Tulloch stressed in his letter that the ‘vast majority’ of poorer Arabs were only too willing to work with the Jews ‘were it not for the way they are terrorised by the “leaders” and lied to in the Arab papers.’3 With this information from a British eye-witness in Palestine, Churchill was under no illusions as to the intensity or nature of the Arab protests.

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On 12 March 1937 Churchill was called to give evidence to the Palestine Royal Commission – widely known as the Peel Commission – headed by Lord Peel, a former Secretary of State for India. The purpose of its enquiries was to examine the nature of Britain’s pledge to the Jews and Arabs, and to give suggestions for the future of the Palestine Mandate. Among the members of the commission was Sir Horace Rumbold, who had been British Ambassador in Berlin when Hitler came to power.

Churchill’s evidence was of the utmost importance. When he had issued his White Paper in 1922 there were 80,000 Jews and half a million Arabs in Palestine. By 1936, as a result of his White Paper having established the right of Jews to emigrate to Palestine with no other restraint than the economic absorptive capacity of the country, the number of Jewish inhabitants had risen to more than 380,000, of whom almost 30,000 had arrived in 1936. The Arab population had also risen, almost as dramatically, to more than a million and a quarter, many of the Arab immigrants attracted by the prosperity that the Jews were creating throughout the country.

Churchill was asked more than a hundred questions. His answers, recorded by stenographers, and kept secret by the commissioners, provided an intimate insight into his thinking about what the Jewish National Home was intended to be, how it had evolved, and how he envisaged its future.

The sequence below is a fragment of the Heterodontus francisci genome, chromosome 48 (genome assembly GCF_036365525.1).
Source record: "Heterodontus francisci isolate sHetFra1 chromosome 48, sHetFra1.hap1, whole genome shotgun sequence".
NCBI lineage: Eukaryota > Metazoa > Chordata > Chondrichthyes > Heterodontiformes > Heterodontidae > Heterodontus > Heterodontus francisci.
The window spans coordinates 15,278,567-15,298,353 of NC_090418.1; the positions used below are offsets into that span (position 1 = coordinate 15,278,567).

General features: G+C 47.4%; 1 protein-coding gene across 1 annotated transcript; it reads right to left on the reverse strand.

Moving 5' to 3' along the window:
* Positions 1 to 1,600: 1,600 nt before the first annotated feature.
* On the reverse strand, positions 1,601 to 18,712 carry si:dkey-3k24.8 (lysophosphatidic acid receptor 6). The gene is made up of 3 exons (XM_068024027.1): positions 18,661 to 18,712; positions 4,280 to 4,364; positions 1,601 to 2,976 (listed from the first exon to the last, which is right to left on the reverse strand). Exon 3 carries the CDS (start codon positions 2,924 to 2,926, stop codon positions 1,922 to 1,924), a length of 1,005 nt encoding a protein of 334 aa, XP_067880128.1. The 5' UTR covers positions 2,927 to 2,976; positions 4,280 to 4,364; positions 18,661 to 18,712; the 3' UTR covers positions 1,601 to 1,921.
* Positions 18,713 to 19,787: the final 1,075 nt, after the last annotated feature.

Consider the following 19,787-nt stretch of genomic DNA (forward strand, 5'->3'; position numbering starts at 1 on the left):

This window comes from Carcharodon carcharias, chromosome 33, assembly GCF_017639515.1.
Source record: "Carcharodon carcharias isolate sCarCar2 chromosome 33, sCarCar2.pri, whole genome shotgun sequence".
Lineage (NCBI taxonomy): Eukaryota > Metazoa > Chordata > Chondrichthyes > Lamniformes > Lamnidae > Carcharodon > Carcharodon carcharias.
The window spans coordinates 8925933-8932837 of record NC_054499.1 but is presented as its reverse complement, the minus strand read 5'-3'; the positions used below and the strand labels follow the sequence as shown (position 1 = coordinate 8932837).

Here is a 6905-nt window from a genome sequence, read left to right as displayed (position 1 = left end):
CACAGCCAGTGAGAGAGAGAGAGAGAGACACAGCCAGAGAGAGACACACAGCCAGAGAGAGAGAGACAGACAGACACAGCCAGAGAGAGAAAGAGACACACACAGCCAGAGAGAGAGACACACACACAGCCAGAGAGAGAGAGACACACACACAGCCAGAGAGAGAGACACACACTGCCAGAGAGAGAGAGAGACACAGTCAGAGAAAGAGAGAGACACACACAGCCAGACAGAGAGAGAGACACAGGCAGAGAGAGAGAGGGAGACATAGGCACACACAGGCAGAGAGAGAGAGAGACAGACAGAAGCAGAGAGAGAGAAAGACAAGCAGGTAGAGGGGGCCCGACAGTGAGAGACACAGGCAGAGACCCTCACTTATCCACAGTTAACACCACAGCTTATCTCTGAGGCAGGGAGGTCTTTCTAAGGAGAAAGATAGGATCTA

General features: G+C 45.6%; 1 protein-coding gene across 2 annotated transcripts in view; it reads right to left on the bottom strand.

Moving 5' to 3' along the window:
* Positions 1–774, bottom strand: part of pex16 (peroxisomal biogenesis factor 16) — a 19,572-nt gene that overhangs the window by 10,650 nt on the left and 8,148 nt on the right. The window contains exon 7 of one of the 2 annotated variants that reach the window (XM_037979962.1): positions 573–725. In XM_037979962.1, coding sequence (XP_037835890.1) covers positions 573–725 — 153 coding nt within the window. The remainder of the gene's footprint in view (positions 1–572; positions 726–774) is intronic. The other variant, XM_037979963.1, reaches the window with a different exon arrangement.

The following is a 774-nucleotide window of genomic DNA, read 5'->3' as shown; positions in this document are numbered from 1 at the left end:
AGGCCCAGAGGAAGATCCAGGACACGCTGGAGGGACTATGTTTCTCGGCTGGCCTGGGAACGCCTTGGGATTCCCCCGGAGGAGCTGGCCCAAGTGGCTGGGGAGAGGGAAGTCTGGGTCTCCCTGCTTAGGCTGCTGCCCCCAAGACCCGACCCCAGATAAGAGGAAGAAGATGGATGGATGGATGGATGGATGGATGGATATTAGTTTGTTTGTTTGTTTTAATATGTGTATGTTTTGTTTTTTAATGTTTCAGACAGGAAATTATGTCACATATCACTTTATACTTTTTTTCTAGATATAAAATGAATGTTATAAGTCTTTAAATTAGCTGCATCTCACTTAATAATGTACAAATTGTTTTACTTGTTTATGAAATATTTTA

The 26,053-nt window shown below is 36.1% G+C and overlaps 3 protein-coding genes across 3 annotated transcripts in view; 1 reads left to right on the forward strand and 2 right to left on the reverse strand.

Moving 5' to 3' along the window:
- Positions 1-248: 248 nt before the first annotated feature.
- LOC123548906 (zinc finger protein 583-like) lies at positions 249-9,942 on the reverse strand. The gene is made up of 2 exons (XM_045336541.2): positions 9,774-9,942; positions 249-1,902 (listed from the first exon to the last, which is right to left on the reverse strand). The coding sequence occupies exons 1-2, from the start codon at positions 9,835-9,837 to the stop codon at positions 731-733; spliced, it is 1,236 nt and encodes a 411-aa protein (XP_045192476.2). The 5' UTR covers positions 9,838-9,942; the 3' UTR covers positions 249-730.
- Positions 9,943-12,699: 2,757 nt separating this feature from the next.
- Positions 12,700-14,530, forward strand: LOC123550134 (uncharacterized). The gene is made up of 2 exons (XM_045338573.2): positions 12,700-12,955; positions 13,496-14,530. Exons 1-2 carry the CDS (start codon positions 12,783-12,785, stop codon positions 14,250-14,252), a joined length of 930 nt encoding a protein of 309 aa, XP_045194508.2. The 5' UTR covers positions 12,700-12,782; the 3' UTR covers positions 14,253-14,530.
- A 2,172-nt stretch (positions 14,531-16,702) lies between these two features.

The first question, asked by Lord Peel, concerned the principle of the economic absorptive capacity with regard to the limits imposed on Jewish immigration. Churchill told the commissioners that ‘it was not intended to make it the sole test, still less the foundation; certainly not. Of course, it is always governed on the other side – I must point out – by the fact that we are trying to bring in as many as we possibly can in accordance with the original Balfour Declaration.’

Peel then pointed out to Churchill that on the matter of the economic absorptive capacity of Palestine, ‘the Jews claim that yours is the authoritative interpretation issued before the Mandate, which really governs the whole thing, and that it would be a breach of faith if anything was suggested contrary to that.’ In reply Churchill stressed that Britain ‘undertook to try to bring them in as quickly as we could without upsetting the economic life of the country or throwing it into political confusion. I certainly never considered they were entitled, no matter what other consequences arose, to bring in up to the limit of the economic absorptive capacity. That was not intended. On the other hand, it must be made clear our loyalty is on the side of bringing in as many as we can.’

Peel responded sternly: ‘But as you know, the Jews insist very much upon the letter of the bond and it is purely for that reason we put that question to you.’ Churchill disagreed. His answer to Peel was emphatic. ‘I insist’, he said, ‘upon loyalty and upon the good faith of England to the Jews, to which I attach the most enormous importance, because we gained great advantages in the War. We did not adopt Zionism entirely out of altruistic love of starting a Zionist colony: it was a matter of great importance to this country. It was a potent factor on public opinion in America and we are bound by honour, and I think upon the merits, to push this thing as far as we can, but we are not bound to any particular detail, nor has anybody a right to say, “You have said at a certain date there must be so many.”’

Asked by Professor Reginald Coupland, a distinguished historian of the Commonwealth and the Colonies, about the power of the Mufti of Jerusalem, Haj Amin al-Husseini – the leading Palestinian Arab voice against Jewish immigration – to determine the rate of immigration by his protests, Churchill replied, ‘I hope to see the British Government so strong it will not be swayed by them.’

Peel then raised one of the most contentious questions in the Palestine debate, the meaning and aim of the Jewish National Home. Churchill had no doubt as to what the aim had been. ‘The conception undoubtedly was’, he said, ‘that, if the absorptive capacity over a number of years and the breeding over a number of years, all guided by the British Government, gave an increasing Jewish population, that population should not in any way be restricted from reaching a majority position. Certainly not. On the contrary, I think in the main that would be the spirit of the Balfour Declaration.’